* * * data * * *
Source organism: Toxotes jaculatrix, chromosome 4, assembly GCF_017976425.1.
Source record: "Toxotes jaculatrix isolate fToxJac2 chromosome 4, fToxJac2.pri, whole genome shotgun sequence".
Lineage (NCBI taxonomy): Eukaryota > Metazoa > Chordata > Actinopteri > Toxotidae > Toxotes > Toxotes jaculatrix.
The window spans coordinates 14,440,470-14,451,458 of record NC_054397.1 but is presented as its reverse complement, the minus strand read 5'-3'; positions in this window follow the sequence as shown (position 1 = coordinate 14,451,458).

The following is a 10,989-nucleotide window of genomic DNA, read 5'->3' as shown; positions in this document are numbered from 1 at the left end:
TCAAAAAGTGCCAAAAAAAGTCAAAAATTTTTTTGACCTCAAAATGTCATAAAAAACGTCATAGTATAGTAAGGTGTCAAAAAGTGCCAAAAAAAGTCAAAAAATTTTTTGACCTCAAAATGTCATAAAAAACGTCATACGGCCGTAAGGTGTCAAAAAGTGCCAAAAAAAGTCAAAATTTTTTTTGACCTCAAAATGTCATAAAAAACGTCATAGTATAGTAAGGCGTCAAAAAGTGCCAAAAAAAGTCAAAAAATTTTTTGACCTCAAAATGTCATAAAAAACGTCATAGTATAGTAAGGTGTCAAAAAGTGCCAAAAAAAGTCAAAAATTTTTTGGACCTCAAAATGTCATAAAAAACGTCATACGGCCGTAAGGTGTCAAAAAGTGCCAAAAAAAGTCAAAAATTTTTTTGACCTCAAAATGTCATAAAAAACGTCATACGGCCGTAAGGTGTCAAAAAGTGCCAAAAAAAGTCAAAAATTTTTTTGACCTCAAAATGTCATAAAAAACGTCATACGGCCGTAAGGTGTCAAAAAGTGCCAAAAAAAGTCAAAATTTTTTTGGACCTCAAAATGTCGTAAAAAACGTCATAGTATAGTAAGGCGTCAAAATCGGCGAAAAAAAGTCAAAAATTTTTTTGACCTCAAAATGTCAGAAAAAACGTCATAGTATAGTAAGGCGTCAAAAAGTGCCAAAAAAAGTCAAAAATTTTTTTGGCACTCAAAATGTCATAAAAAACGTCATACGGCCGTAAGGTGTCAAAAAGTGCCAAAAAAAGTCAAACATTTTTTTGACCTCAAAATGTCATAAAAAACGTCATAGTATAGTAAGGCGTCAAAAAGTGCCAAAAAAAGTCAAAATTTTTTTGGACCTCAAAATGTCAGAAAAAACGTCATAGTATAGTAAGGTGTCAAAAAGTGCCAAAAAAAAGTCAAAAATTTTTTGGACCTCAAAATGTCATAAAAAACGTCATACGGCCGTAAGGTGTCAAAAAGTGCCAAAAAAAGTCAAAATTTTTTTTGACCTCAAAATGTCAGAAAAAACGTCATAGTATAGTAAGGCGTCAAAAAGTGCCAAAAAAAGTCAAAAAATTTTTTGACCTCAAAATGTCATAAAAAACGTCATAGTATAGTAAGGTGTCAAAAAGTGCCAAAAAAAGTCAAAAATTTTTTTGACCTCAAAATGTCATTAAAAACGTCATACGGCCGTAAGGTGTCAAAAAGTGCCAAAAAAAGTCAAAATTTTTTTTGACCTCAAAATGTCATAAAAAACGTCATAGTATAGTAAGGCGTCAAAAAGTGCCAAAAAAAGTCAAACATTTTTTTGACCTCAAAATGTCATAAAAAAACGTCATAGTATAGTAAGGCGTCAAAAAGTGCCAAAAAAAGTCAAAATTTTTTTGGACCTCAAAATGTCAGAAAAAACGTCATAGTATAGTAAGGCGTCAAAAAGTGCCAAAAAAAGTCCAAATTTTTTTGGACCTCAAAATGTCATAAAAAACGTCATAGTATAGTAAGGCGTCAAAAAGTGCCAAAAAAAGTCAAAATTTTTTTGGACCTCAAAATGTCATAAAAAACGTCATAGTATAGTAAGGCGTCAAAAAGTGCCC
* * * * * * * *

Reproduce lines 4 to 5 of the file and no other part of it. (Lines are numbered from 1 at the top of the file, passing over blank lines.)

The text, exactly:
The window spans coordinates 14,440,470-14,451,458 of record NC_054397.1 but is presented as its reverse complement, the minus strand read 5'-3'; positions in this window follow the sequence as shown (position 1 = coordinate 14,451,458).

The following is a 10,989-nucleotide window of genomic DNA, read 5'->3' as shown; positions in this document are numbered from 1 at the left end: